Okay, so let’s get back to the topic of slow play. I feel I should since I claimed I was going to in an earlier post, and besides, these days it feels like we’re in a bit of a lull in the world of golf.  The past week saw yet another Tiger injury story–my sympathies accompanied by a yawn– and this week we have the weirdly named Transitions Championship.  I tweeted that this sounded like something you’d find at Gay Pride week, and lord have mercy, did I pick up some interesting auto-follows on Twitter.

But back to the topic at hand: slow play.

So what are the causes? Well, I think it can be said that while all slow play is not bad play–witness some of the times for rounds at recent Tour events–all bad play is slow play. It’s just simple math.  The slowest round I ever played was with a young man whose pre-shot routine looked like the Tin Man on barbiturates. He’d address the ball, execute a slow-motion half backswing, return the

If I only had a swing...

club to the address position, and then just when you’d expect him to actually hit the ball, he’d instead raise the club straight in front of him at belt height and do this lethargic chopping motion–which in a metaphorical sense was appropriate since we spent a good portion of the afternoon looking for his ball in the trees–and then, and only then, would he return the club to the address position for now the third time in the sequence and actually hit the ball.  Or try to hit it. The end result was a succession of urologist shots: it was all squirt and dribble.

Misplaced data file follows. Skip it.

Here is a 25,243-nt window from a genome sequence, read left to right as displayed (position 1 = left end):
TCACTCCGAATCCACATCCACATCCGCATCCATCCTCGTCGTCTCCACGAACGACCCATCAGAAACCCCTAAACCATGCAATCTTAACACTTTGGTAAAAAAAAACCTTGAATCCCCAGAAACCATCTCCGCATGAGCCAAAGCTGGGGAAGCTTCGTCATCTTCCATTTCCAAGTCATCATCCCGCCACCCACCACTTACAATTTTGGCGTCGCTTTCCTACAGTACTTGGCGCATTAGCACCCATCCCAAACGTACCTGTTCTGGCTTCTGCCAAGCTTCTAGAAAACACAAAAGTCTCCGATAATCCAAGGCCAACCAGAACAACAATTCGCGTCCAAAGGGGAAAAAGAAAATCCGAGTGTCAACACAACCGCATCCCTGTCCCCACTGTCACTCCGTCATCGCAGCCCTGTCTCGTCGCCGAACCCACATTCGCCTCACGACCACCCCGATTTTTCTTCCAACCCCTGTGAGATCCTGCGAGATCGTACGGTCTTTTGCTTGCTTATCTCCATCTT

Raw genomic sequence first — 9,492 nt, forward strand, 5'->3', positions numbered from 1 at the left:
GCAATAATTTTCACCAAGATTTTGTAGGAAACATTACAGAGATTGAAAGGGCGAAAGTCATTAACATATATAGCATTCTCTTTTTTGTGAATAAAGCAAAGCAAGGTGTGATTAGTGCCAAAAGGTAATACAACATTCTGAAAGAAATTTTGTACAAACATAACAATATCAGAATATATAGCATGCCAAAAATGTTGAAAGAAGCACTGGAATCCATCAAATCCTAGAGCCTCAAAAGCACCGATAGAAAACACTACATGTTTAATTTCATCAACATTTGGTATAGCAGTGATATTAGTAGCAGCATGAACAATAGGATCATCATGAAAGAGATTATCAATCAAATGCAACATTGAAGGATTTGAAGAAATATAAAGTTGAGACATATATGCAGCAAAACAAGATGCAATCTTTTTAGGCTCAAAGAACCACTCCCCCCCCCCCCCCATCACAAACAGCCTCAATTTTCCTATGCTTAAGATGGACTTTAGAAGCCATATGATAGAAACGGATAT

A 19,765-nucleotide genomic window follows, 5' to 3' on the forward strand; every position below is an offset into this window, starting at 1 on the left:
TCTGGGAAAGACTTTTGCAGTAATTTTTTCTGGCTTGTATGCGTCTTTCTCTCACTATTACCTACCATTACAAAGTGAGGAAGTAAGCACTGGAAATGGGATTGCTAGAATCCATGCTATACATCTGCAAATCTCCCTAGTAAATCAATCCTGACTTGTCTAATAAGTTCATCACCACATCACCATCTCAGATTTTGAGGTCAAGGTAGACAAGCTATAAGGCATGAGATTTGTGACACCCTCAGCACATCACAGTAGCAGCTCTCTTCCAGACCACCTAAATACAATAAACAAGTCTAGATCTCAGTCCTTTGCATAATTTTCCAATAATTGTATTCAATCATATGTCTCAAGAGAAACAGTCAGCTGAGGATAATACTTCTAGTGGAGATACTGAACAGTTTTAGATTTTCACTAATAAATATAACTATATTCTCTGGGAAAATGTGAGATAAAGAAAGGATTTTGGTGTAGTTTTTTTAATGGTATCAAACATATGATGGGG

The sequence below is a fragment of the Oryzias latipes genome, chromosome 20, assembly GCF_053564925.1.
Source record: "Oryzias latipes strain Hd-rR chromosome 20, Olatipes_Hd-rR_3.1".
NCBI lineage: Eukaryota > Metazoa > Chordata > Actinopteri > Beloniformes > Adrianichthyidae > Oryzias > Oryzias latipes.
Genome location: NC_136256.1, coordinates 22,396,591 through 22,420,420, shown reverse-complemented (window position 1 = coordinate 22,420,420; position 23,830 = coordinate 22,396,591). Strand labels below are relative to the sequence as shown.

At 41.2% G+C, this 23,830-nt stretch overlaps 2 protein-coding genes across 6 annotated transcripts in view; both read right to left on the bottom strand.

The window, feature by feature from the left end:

Where it got interesting was that at some point on the back nine I wound up retracing my steps to talk to the group in back of us,  a foursome of Japanese women. You would have thought this was an easy pitch to make but I had to beg them to play through.  I don’t think it was a language issue as much as what I was proposing had to feel to them like we were in some sort of weird role reversal exercise from an alternate universe. If this had been a cartoon the thought bubble above their heads would have read, “Why is the gai-jin asking us to play through? Doesn’t this usually happen the other way around?”

Another culprit is that deadly cocktail of overconfidence and technology.  The incompetent grip-it-and-rip-it crowd has a whole new selection of distance enhancing balls and clubs from which to choose. This means that the guy who likes to crush it can go from being a mere Daniel Boone–barely grazing the perimeter of the wilderness– to full blown Lewis and Clark status and now has to plunge all the way into the woods.

A variation on this theme that doesn’t involve the grossly errant shot is the phenomenon of the guy who now thinks that he needs to see if he can be like the big boys and get on in two.  Yeah, let’s bring the whole course to a standstill while you stand there, 260 yards out, waiting for the group in front of you to get off the green.  Yes, the stars, sun and moon could align themselves, and yes there are lottery tickets that have all six winning numbers on them, but this generally doesn’t work out well. Got a suggestion for you fella: do us all a favor and play the par fives like it’s the 72nd hole and you have a two stroke lead.